Literary & Artistic Credits
Writer: Paul Cornell
Penciller: Paul Cornell & Ed Benes
Colorist: Val Staples & Jason Wright
Letterer: John J. Hill
Cover Art: Ethan Van Sciver & Hi-Fi
Editor: Matt Idelson
My Awe-Inspiring Opinion
Just like last year, Action Comics delivers one of the years best comic book stories. However, #13 doesn’t divulge into the alien mythological world of Krypton, but dives deep into another part of Lex Luthor’s youth, even further explaining on the attributes of the Lex we know today.
This issue splits into two stories, both separate from each other while still connecting in similar ways. Lex has always been a very independent person on the search for power beyond any man’s dreams, but there has always been a lingering need deep within him for a father figure. Obviously Lex’s idea of fatherhood is quite construed seeing as how he murdered his own father, but this doesn’t mean he doesn’t long for it. Paul Cornell’s Luthor story gives light to the scared young lad who later becomes one of DC’s most interesting villains.
The first story shows Lex in Metropolis, out on his own and looking for work. He gets in with the wrong crowd who just so happens to have a major connection with Darkseid and the fiery world of Apokolips. And here we are! In the midst of Luthor’s unknown reason for mistrusting aliens! It all started with Darkseid! But even then, Lex never showed an ounce of fear and even attempted to take over Apokolips by defeating Darkseid. No such dice of course, but just like the relationship between him and Batman, Darkseid sees promise within the young Lex’s intentions, even if he’s unwilling to admit it.
The second provides a much older Lex, one still retaining his hair. It’s interesting to see Luthor’s developmental stages in life. Birthright showed us a Lex who was simply pissed off at the world due to it’s inadequacy in comparison with himself. Action #13 presents a Lex who was still very much an angry young man, but sought to better his understanding of power and how mankind achieves it. Ra’s Al Ghul, of course, was far ahead of Lex intelligently and kept Luthor from taking what was his, but the conclusion of the story caught me off guard.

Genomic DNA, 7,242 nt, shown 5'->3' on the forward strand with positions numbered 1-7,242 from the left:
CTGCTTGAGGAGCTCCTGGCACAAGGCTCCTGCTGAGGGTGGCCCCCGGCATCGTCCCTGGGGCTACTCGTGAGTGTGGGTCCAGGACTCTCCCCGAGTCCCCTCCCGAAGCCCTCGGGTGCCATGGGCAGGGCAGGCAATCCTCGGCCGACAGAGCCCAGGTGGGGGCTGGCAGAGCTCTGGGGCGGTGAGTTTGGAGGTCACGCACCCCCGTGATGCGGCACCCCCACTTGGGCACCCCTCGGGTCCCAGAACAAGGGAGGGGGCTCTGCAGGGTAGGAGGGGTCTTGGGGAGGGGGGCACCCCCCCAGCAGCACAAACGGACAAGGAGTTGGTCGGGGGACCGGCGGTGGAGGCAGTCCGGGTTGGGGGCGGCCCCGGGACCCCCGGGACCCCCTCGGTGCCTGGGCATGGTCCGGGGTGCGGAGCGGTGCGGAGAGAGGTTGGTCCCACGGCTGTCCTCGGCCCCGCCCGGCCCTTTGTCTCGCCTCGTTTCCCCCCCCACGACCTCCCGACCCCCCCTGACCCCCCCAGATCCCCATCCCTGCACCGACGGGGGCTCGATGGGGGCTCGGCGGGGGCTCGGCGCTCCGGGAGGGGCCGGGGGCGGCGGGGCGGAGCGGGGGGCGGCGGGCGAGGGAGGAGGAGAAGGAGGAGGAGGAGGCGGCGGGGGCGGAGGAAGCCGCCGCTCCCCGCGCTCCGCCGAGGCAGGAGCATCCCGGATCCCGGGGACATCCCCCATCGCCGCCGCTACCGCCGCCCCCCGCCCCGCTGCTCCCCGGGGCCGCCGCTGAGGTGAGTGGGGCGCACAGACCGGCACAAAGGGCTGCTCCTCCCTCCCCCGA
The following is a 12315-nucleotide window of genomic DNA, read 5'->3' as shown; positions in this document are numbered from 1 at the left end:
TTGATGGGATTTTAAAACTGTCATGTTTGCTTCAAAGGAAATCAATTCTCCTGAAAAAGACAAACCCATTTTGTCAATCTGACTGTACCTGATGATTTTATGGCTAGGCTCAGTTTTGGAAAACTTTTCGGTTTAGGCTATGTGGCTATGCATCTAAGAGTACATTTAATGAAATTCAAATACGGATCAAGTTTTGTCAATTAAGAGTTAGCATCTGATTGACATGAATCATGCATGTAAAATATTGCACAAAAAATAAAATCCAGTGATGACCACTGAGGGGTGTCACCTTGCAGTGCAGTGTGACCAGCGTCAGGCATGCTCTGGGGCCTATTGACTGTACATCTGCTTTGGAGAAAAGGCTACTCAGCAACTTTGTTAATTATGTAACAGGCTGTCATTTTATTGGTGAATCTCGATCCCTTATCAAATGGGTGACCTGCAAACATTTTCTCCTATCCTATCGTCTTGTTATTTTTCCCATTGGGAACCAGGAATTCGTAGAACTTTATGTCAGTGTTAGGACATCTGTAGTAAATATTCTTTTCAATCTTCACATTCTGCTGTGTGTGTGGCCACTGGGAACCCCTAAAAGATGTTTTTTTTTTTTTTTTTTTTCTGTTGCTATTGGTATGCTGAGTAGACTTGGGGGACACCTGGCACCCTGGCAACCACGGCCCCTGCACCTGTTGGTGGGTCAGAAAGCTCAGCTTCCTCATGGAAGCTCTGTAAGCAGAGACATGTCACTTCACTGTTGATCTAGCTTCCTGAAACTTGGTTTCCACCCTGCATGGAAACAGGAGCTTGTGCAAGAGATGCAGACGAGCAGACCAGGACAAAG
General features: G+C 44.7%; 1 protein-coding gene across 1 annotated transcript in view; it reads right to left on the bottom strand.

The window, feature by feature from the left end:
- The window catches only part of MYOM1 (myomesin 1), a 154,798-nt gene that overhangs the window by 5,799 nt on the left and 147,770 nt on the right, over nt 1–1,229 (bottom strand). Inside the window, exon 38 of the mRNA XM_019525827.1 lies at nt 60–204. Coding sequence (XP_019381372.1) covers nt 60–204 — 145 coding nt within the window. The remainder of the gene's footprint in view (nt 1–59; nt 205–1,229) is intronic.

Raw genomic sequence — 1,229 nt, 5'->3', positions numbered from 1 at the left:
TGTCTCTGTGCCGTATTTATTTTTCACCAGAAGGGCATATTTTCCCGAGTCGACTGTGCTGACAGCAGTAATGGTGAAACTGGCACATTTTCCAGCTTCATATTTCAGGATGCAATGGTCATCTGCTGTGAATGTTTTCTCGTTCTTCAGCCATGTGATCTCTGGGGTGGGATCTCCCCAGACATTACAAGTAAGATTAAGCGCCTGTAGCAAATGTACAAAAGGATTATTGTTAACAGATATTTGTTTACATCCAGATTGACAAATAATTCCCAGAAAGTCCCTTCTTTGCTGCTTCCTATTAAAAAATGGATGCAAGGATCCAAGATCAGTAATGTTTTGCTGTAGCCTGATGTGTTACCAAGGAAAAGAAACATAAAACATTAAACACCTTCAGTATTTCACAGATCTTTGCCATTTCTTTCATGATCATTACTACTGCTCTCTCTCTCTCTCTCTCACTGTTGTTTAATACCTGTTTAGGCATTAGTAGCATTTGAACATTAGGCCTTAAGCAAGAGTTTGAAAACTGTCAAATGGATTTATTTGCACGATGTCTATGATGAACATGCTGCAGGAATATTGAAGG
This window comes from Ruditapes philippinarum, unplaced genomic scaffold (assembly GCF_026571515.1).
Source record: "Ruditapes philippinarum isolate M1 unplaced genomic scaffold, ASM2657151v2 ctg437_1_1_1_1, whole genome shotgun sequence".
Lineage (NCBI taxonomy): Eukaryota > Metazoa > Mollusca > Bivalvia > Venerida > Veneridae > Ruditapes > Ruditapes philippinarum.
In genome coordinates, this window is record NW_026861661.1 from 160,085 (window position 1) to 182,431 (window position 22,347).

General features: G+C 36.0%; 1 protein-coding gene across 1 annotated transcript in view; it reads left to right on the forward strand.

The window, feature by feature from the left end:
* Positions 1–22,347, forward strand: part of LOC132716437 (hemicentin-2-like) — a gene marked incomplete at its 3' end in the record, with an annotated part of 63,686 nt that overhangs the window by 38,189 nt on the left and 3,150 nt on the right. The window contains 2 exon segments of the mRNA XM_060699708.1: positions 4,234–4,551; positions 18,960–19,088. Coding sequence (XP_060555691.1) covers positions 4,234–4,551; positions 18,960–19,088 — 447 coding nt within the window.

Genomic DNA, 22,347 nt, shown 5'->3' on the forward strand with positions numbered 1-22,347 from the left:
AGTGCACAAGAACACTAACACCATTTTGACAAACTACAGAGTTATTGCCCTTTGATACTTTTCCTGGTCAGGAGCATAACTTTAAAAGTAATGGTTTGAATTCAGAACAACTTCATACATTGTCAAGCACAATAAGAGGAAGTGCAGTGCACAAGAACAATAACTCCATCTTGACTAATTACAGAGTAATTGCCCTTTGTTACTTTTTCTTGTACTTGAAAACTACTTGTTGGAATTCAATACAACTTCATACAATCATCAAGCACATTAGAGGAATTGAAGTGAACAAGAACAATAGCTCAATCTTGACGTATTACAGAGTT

In a weird way, each male (Is Darkseid considered male on his planet?) That Lex runs into shows a certain amount of care for him. Even Perry White, who was more about standing for truth, Justice and the American way rather than being the hardcore news editor we know today. Luthor both accepts and rejects their fatherly advice and teachings; accepting them as good ideas, rejecting them in the sense that he now claims all his success to be of his own doing. It’s interesting to see how his relationships develop with each character and how he interacts with them as well.
Marco Rudy and Ed Benes, two very accomplished artists, one a little more well known than the other, both having completely different styles. What would my initial reaction to this be? I think you know. But this issue was not daunting for me since both stories were separate, and the different styles complimented their specific story. I’ll always love Ed Benes, but Rudy definitely deserves two major thumbs up with his with his style similarly representing J.H. Williams III and his work on Promethea; overlapping panels, layouts that represent the characters feelings, it’s all quite unorthodox and a fresh take on the art in Action Comics.
My Majestically Climactic Conclusion
Action Comics has certainly become one of DC’s hot titles. Its ability to exchange mainline characters is something the other titles are unable to do, which makes it standout very well. But now, with Luthor having taking control of the said title, part of me wishes he would remain as Actions Comics’ protagonist for the next few years. Unlikely that will happen, so I will enjoy this time learning more about Lex and his maniacal ways. Now will you excuse me? I need to go read this issue again…
Rating: 10 out of 10
+ 3 Incentive Points